Sketchasarus Rex- Rawr
My first love is cartoons, but I dabble a bit in fine-arts to keep improving my overall drawing skills. (though, more recently neglect them - >.< )
I studied Animation in college and I'm currently working as animator in Ontario.
I try to update my sketchbook weekly - critics or advice are more than welcome, because there's always room for improvement!
& I'm more than happy to answer questions or give advice to anyone interested in cartooning or animation.
Last edited by Rhubix; January 12th, 2016 at 09:09 AM.
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The Following 2 Users Say Thank You to Rhubix For This Useful Post:
A maya character I've been working on, textures in progress and some characters In progress cleaned up in Digital pro
Great stuff m8!
Hey... I never said you could draw me!
The Following User Says Thank You to Liam. M For This Useful Post:
Liam - I... I just have to draw you....
some new doodles - a bunch of silly blob creatures for no particular reason - some quick thumbs of some environments, lots from reference (many Lilo and Stitch) and some outta me and a bg I'm working on. which reminds me how much I need to work on line quality...
random question, sorry.. haha
what prerequisites did you need in order to begin work as a rigger/animator?
I have a 2D animation background. I went to school for 3 years and learned all the basics. At the end of my 3rd year I lucked into a fabulous internship where I learned how to break. I had a little bit taught to me at school but really most of my knowledge was gained at my first job.
I'm a toonboom breaker- as opposed to a 3D rigger. I have studied Maya for about a year, and from what I can tell the pre-requisites for 3D rigging are hugely different from 2D.
2D is like a visual problem solving game - k if I move this limb how do I make it look natural, filling in all the holes and squiggly weird bits that the movement produces.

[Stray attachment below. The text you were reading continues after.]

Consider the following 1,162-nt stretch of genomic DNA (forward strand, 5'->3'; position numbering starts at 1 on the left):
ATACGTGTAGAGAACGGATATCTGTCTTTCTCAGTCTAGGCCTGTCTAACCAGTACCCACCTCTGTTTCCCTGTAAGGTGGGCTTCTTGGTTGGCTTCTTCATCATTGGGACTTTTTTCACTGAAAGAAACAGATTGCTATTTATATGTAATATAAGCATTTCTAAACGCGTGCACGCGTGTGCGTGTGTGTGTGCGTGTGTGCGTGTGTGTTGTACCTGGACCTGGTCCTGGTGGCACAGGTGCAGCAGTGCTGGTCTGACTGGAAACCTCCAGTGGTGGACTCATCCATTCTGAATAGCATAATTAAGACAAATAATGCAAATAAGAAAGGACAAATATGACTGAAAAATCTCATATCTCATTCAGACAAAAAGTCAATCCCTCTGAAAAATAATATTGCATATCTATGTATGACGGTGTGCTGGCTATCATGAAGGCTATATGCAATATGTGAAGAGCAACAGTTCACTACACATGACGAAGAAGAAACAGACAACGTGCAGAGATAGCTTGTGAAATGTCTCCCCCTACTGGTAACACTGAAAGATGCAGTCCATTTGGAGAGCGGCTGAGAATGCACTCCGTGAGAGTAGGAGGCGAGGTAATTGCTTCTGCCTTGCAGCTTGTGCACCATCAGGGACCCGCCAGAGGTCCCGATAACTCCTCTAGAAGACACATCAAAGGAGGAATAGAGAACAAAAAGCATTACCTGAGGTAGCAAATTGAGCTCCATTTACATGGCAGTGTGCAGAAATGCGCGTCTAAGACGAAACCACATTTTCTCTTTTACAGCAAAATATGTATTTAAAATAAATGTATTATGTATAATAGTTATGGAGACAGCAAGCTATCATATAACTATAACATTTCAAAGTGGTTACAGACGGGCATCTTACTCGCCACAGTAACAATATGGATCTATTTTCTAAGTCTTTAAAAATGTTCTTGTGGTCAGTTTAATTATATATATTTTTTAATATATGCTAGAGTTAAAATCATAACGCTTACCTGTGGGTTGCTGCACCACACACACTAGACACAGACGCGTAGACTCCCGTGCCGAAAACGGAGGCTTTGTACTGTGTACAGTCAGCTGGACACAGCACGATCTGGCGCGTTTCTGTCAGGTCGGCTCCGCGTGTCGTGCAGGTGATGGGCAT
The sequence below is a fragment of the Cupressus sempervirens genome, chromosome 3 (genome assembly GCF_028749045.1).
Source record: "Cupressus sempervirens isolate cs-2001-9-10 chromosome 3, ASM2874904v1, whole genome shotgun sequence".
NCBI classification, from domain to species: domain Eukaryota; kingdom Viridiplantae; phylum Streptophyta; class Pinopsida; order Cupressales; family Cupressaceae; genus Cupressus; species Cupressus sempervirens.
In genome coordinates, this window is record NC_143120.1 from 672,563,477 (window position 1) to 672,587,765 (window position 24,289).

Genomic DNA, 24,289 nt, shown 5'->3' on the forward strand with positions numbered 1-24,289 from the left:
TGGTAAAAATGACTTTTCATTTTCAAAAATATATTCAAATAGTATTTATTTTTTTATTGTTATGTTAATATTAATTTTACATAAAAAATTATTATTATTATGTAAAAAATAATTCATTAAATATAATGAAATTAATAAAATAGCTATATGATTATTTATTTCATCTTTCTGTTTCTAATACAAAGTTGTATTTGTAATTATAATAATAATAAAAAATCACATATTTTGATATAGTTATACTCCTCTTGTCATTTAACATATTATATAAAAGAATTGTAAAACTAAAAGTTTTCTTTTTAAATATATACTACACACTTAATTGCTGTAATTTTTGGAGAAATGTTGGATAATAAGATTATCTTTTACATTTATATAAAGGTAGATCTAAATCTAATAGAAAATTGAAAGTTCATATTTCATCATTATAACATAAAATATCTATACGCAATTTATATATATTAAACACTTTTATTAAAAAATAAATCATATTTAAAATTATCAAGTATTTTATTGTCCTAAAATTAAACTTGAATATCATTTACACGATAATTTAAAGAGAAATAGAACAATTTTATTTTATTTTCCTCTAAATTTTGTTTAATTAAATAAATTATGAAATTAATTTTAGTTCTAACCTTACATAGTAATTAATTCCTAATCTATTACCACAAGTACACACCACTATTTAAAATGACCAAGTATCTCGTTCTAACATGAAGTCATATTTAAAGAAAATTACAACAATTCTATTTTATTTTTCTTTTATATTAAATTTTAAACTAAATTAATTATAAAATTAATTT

3D is alot more complected, with scripting, and blend shapes, and corrective driven blend shapes. Very scary
In general for 2D animation drawing skills are super important. get as much life drawing, anatomy, and cartooning as you can. Get a copy of Richard Williams' 'The Animator's Survival Kit'
You should also try to find versions of the animation programs your interested in. For 3D there are lots of downloadable free rigs to play with. If nothing else it will give you something to practice animating with to learn a little bit about timing and stuff.
Just be stubborn and determined, and do lots of research and study you fundamentals.
Last edited by Rhubix; March 23rd, 2013 at 12:15 PM.
yay installment 3.
This time some more thumb-nail studies from movies, lots of Lilo (I love that movie) a bit of snow white, and some assorted others.
Bit of park/subway sketching, and more cartoony doodles. (no Liam unfortunately)
sketch dump 5!
more character doodles from my sketchbook!!
A long overdue post. Just some sketch book stuff (how appropriate ^_^ )
Nice stuff, but I think it's time for you to broaden your horizons for a bit. (As in try out different subjects.)
FightingSeraph is right! time for something completely different!
some photoshop and watercolor things.
Last edited by Rhubix; May 10th, 2010 at 08:20 PM.
Long time sense I posted anything. Here's a bunch of airplane sketches from my recent trip to the middle of nowhere in northern Canada and bonus Chair!
Sketches are bic pen, chair is photoshop.
I wanted to try and learn to paint metals so I've started painting some of my little creatures. I'm still too wimpy with my highlights and shadows.... Need to man up!
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